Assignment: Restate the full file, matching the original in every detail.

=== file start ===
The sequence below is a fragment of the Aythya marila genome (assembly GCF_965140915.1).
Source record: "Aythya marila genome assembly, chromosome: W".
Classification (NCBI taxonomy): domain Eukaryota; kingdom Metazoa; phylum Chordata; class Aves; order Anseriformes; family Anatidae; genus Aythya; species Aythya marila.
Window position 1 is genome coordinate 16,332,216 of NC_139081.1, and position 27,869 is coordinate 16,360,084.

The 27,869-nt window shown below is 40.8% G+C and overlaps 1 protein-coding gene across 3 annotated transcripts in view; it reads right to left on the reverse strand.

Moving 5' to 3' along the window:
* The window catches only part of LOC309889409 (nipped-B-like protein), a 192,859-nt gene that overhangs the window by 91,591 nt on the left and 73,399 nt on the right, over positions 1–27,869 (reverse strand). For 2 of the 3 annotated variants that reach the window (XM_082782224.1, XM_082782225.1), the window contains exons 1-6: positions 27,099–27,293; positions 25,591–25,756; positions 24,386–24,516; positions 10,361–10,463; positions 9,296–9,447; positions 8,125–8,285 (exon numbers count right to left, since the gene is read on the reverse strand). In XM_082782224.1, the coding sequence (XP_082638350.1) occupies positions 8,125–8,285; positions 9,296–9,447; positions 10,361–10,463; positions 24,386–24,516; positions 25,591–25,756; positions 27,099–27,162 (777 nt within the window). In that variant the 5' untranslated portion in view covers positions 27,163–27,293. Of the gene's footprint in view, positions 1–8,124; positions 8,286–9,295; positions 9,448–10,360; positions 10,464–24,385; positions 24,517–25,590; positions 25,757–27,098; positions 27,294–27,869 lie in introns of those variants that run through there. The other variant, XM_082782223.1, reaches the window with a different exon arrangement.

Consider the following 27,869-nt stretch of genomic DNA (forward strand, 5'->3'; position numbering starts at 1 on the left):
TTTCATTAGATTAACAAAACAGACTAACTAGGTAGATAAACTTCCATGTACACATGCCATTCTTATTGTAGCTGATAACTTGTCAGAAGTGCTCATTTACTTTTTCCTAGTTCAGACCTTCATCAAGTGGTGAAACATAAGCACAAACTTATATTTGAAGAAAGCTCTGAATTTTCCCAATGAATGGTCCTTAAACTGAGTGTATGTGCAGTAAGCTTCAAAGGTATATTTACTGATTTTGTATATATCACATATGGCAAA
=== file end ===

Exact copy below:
The sequence below is a fragment of the Aythya marila genome (assembly GCF_965140915.1).
Source record: "Aythya marila genome assembly, chromosome: W".
Classification (NCBI taxonomy): domain Eukaryota; kingdom Metazoa; phylum Chordata; class Aves; order Anseriformes; family Anatidae; genus Aythya; species Aythya marila.
Window position 1 is genome coordinate 16,332,216 of NC_139081.1, and position 27,869 is coordinate 16,360,084.

The 27,869-nt window shown below is 40.8% G+C and overlaps 1 protein-coding gene across 3 annotated transcripts in view; it reads right to left on the reverse strand.

Moving 5' to 3' along the window:
* The window catches only part of LOC309889409 (nipped-B-like protein), a 192,859-nt gene that overhangs the window by 91,591 nt on the left and 73,399 nt on the right, over positions 1–27,869 (reverse strand). For 2 of the 3 annotated variants that reach the window (XM_082782224.1, XM_082782225.1), the window contains exons 1-6: positions 27,099–27,293; positions 25,591–25,756; positions 24,386–24,516; positions 10,361–10,463; positions 9,296–9,447; positions 8,125–8,285 (exon numbers count right to left, since the gene is read on the reverse strand). In XM_082782224.1, the coding sequence (XP_082638350.1) occupies positions 8,125–8,285; positions 9,296–9,447; positions 10,361–10,463; positions 24,386–24,516; positions 25,591–25,756; positions 27,099–27,162 (777 nt within the window). In that variant the 5' untranslated portion in view covers positions 27,163–27,293. Of the gene's footprint in view, positions 1–8,124; positions 8,286–9,295; positions 9,448–10,360; positions 10,464–24,385; positions 24,517–25,590; positions 25,757–27,098; positions 27,294–27,869 lie in introns of those variants that run through there. The other variant, XM_082782223.1, reaches the window with a different exon arrangement.

Consider the following 27,869-nt stretch of genomic DNA (forward strand, 5'->3'; position numbering starts at 1 on the left):
TTTCATTAGATTAACAAAACAGACTAACTAGGTAGATAAACTTCCATGTACACATGCCATTCTTATTGTAGCTGATAACTTGTCAGAAGTGCTCATTTACTTTTTCCTAGTTCAGACCTTCATCAAGTGGTGAAACATAAGCACAAACTTATATTTGAAGAAAGCTCTGAATTTTCCCAATGAATGGTCCTTAAACTGAGTGTATGTGCAGTAAGCTTCAAAGGTATATTTACTGATTTTGTATATATCACATATGGCAAA